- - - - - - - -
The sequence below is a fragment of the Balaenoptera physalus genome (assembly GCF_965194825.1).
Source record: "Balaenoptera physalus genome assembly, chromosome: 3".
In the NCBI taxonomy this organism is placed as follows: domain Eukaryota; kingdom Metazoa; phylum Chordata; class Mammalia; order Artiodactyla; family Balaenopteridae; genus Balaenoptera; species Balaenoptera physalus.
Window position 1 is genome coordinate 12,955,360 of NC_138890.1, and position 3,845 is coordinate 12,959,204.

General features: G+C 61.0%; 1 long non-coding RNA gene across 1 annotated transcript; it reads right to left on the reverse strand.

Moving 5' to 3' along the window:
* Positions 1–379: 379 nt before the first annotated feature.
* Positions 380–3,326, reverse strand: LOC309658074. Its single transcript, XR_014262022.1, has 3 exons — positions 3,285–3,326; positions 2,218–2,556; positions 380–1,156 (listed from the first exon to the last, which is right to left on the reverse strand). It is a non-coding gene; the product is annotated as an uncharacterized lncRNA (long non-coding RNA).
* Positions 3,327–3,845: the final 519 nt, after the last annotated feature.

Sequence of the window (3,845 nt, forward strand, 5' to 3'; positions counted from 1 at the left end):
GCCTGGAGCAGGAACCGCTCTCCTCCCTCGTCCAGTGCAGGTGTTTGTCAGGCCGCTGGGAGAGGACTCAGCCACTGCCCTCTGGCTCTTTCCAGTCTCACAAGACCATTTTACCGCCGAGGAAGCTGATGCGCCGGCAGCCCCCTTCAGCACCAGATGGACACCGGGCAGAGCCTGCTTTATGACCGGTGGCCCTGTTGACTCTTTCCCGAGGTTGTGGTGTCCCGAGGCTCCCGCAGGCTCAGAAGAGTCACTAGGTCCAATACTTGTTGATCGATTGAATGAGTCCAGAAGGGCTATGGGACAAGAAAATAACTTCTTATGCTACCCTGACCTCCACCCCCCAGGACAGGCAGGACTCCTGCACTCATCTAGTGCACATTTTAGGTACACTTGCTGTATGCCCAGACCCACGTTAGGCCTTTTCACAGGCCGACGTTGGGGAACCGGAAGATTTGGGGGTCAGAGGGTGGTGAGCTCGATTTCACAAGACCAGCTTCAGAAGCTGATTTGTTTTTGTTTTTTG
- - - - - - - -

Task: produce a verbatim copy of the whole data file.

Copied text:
The sequence below is a fragment of the Balaenoptera physalus genome (assembly GCF_965194825.1).
Source record: "Balaenoptera physalus genome assembly, chromosome: 3".
In the NCBI taxonomy this organism is placed as follows: domain Eukaryota; kingdom Metazoa; phylum Chordata; class Mammalia; order Artiodactyla; family Balaenopteridae; genus Balaenoptera; species Balaenoptera physalus.
Window position 1 is genome coordinate 12,955,360 of NC_138890.1, and position 3,845 is coordinate 12,959,204.

General features: G+C 61.0%; 1 long non-coding RNA gene across 1 annotated transcript; it reads right to left on the reverse strand.

Moving 5' to 3' along the window:
* Positions 1–379: 379 nt before the first annotated feature.
* Positions 380–3,326, reverse strand: LOC309658074. Its single transcript, XR_014262022.1, has 3 exons — positions 3,285–3,326; positions 2,218–2,556; positions 380–1,156 (listed from the first exon to the last, which is right to left on the reverse strand). It is a non-coding gene; the product is annotated as an uncharacterized lncRNA (long non-coding RNA).
* Positions 3,327–3,845: the final 519 nt, after the last annotated feature.

Sequence of the window (3,845 nt, forward strand, 5' to 3'; positions counted from 1 at the left end):
GCCTGGAGCAGGAACCGCTCTCCTCCCTCGTCCAGTGCAGGTGTTTGTCAGGCCGCTGGGAGAGGACTCAGCCACTGCCCTCTGGCTCTTTCCAGTCTCACAAGACCATTTTACCGCCGAGGAAGCTGATGCGCCGGCAGCCCCCTTCAGCACCAGATGGACACCGGGCAGAGCCTGCTTTATGACCGGTGGCCCTGTTGACTCTTTCCCGAGGTTGTGGTGTCCCGAGGCTCCCGCAGGCTCAGAAGAGTCACTAGGTCCAATACTTGTTGATCGATTGAATGAGTCCAGAAGGGCTATGGGACAAGAAAATAACTTCTTATGCTACCCTGACCTCCACCCCCCAGGACAGGCAGGACTCCTGCACTCATCTAGTGCACATTTTAGGTACACTTGCTGTATGCCCAGACCCACGTTAGGCCTTTTCACAGGCCGACGTTGGGGAACCGGAAGATTTGGGGGTCAGAGGGTGGTGAGCTCGATTTCACAAGACCAGCTTCAGAAGCTGATTTGTTTTTGTTTTTTG